To address the implied direct relationship between the Wnt/β‐catenin pathway and the regulation of FGF20 and DKK1 more rigorously, we have performed chromatin immunoprecipitation (ChIP) assays with an anti‐β‐catenin antibody in the 293Top cells (for ChIP methodology, see Orlando, 2000; Weinmann et al, 2001). Stabilized β‐catenin accumulates in the nucleus in a complex with TCF, and the heterodimer influences transcription by binding to TCF recognition sites in DNA (Huelsken and Behrens, 2002). Regulatory domains of direct β‐catenin/TCF targets are therefore expected to be enriched in anti‐β‐catenin immunoprecipitates, as compared to immunoprecipitates obtained with a control antibody. Formaldehyde‐fixed chromatin from 293 cells expressing either β‐cateninS37A or GFP was subjected to immunoprecipitation with either a rabbit anti‐β‐catenin antibody or an irrelevant rabbit antibody as a negative control. To determine whether immunoprecipitates were enriched for regulatory DNA sequences from the putative target genes DKK1 and FGF20, we used PCR to amplify the precipitated DNA and determined the amounts of DKK1 and FGF20 regulatory regions as well as DNA from the presumably irrelevant genes GAPDH and LMO7, neither of which shows evidence of regulation by Wnt/β‐catenin signaling. As illustrated in Figure 5, the approximately 500 bp regions immediately upstream of the transcript start sites of the DKK1 and FGF20 genes (see Figure 6A for amplified promoter regions) were enriched in the anti‐β‐catenin immunoprecipitates from cells expressing S37A β‐catenin, compared to immunoprecipitates formed with control antibody; no differences were seen with tests of the promoter regions of GAPDH and LMO7. Moreover, no differences in the amounts of these putative regulatory domains were seen with cells expressing GFP. In addition, as positive controls, we showed that β‐catenin–DNA complexes from 293Top cells expressing β‐cateninS37A are enriched for the promoter regions of the pOT reporter and from the CCND1 (Cyclin D1) gene (Figure 5); the latter has been shown to be a direct target of the β‐catenin/TCF complex (Tetsu and McCormick, 1999). Our ChIP data strongly suggest that DKK1 and FGF20, as well as CCND1 and the pOT reporter, are direct targets of β‐catenin.

Figure 5.

ChIP assay in 293Top cells shows that FGF20 and DKK1 are direct targets of β‐catenin. Formaldehyde‐fixed chromatin from 293Top cells infected either with RCAS‐β‐cateninS37A or RCAS‐GFP was immunoprecipitated either with anti‐β‐catenin antibody (B) or with control isogenic antibody (C). The immunoprecipitated DNAs were PCR‐amplified using primers mapping to the proximal promoter sequences of FGF20 and DKK1. Amplification of the GAPDH and LMO7 promoters was used as a negative control, and amplification of the TOPFLASH and CCND1 (Cyclin D1) promoters was used as a positive control.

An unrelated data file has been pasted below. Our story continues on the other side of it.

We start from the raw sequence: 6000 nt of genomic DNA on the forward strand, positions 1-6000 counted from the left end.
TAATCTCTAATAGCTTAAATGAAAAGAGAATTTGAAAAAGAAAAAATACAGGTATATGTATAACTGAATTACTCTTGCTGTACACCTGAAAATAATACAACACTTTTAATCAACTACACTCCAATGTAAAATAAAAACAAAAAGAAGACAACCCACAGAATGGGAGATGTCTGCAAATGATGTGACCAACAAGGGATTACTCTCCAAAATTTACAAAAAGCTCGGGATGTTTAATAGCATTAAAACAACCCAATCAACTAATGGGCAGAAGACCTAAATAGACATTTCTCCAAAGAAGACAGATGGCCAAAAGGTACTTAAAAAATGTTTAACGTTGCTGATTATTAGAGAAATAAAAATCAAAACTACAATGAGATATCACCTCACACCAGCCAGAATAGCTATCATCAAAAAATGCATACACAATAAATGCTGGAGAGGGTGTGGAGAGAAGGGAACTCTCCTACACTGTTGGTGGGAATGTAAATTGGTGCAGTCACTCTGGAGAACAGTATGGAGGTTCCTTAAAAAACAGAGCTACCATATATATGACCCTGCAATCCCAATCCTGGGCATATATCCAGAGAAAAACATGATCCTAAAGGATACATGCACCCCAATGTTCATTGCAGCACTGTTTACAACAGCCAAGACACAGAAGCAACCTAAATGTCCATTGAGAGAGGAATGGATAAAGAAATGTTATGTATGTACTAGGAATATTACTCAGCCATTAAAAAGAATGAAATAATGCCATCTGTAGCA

Figure 6.

Mapping regions required for response to β‐catenin in human DKK1 and FGF20 promoters reporter constructs in 293 cells. (A) Depicted at the top are schematic diagrams of the promoter reporter constructs; black boxes represent potential LEF/TCF binding sites. Black arrows represent location of primers used to amplify immunoprecipitated chromatin in the ChIP assays. The relative activity of the promoter constructs was assessed in 293 cells after transient co‐transfections with either empty vector or vector expressing β‐cateninS37A in the presence or absence of vectors expressing either ICAT or the C terminus of E‐cadherin. To control for transfection efficiency, firefly luciferase activity was normalized to results with Renilla luciferase. (B) DKK1 promoter deletion analysis. 5′ deletions of pDKK1‐luciferase were generated using PCR, and their relative activities were measured after transient co‐transfections with either empty vector or vector expressing β‐cateninS37A, as described in Materials and methods. (C) Mutagenesis analysis of potential LEF/TCF‐binding sites in the ‐–328 to +43 DKK1‐luciferase construct. Mutations in the putative TCF‐binding sites were generated using QuickChange Site Directed Mutagenesis Kit (Stratagene), and their relative activities assessed as described for panel B.

β‐Catenin regulates FGF‐20 and DKK1 transcription in 293 cells and Xenopus embryos via TCF‐binding sites proximal to the promoter

To further investigate the regulation of DKK1 and FGF20 by β‐catenin, genomic fragments containing regions 5′ to the transcriptional start sites were placed upstream of a luciferase reporter gene (DKK1luciferase and FGF20luciferase); these constructs were then used to study regulation of luciferase production by mutant β‐catenin in 293 cells and in Xenopus embryos.